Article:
I was beginning to feel flustered and totally out of my depth. Then I glanced out the window and spotted two workers from the site grinning broadly. I realized that the joke wasn’t on me. In retrospect, I wish I had gone along with the joke and asked the apprentice what size of bubble and whether he wanted a round one or an oval one, but I was young. I merely said, “Sorry. We’re completely out of them,” and he left to inform his boss. 
My grandfather, John Wilson, died in 1920 at the age of 44 and my grandmother on the other side of the family, Victoria Dyer, died shortly before I was born. Grandmother Emily died in 1953, so the only grandparent I ever knew was Alfred Dyer. He was a traveller who went around the world a couple times when I was growing up. He travelled only with a tiny suitcase on the mail boats, there being no cruise ships in those days, and brought me back postcards and once, a small, crudely-carved wooden mask from some obscure stop on his peregrinations. 
Alfred was a keen photographer and carried a miniature camera everywhere to record the people and places he saw. He filled albums, the most extraordinary of which were the two that recorded the effects of the Great Bihar Earthquake of 1934. After his second trip he came to stay with us at Castlehead and, of course, photographed my mother and I in the back garden. 
Grandfather and Eve.
One morning, instead of breakfasting in the kitchen as was normal before I went to school, my sister suggested that, since it was such nice weather, we could breakfast in the garden. We did and to entertain me, my sister told me a story. I enjoyed the change of routine, and went happily off to school. Only when I came home that afternoon was I told that grandfather Dyer had died in his sleep the night before.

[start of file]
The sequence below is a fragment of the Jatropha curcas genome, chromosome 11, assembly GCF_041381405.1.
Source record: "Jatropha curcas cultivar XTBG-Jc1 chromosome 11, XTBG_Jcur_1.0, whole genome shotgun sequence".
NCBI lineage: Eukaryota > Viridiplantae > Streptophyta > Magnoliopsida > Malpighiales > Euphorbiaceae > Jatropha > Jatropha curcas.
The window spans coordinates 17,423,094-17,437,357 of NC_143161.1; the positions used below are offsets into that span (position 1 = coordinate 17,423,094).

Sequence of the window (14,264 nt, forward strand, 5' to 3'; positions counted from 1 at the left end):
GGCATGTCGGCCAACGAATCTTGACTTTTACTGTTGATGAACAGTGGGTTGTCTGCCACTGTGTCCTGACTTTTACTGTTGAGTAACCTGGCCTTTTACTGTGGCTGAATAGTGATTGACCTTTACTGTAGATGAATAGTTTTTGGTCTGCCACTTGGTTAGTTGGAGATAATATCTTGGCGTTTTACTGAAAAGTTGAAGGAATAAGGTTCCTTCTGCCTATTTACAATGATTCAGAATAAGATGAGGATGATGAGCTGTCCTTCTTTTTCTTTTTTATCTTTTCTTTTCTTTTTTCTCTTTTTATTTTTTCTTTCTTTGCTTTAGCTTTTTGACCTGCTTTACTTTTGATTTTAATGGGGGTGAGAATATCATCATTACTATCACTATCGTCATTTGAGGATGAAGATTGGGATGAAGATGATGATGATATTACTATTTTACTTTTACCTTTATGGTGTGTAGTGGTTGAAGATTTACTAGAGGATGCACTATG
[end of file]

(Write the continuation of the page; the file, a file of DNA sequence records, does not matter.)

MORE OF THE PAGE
I don’t remember my emotional reaction to my first encounter with death on a personal scale, but I do remember becoming aware over subsequent days that old people die. With the calm rationality of a nine-year-old, I observed the obvious fact that my parents were considerably older than my school friends’ parents and took from it that, therefore, one day they too would die. I suppose the thought must have scared me at the time, but it became absorbed into my childish world view as simply the way things were.
A happier event in the fall of 1960 was the birth of my first niece, Fiona to my sister Dorothy. Dorothy had gone to art college in London where she met an architect, Alan, whom she married in 1959. Babies didn’t interest me that much, but being an uncle at nine-years-old was cool.
In the months in our part of the mansion on Main Road, I attended the unimaginatively named South Primary School, became a Cub Scout, learned to play When the Saints go Marching In on the grand piano that came with the house, and one day effectively stopped the piano lessons from my sister Susan by messing around and dropping the keyboard lid on her fingers. It wasn’t because of my lack of musical skill and ingratitude, but Susan became a ‘Ten Pound Pom’ in 1961. In those days Australia was desperate to increase her population and offered passage out for a mere ten pounds. Of course implicit in the offer was ‘white’ population, and a young, newly-qualified teacher from Scotland perfectly fitted the bill.
Eve and Jim never hit me, even though a spank on the bottom was perfectly acceptable in those days. I got into trouble the usual number of times and was undoubtedly disciplined, however, there was only one time I remember being actually scared.
A friend from up the road had come round and we were playing darts in the garden. Essentially, this involved trying to hit the tree in the middle of the lawn. Egging each other on, we added spice by one of us climbing the tree while the other threw the dart. Inevitably it went wrong and a dart stuck in my arm. I pulled it out and as it bled my friend panicked. “What’ll we tell your parents. We have to make up a story.”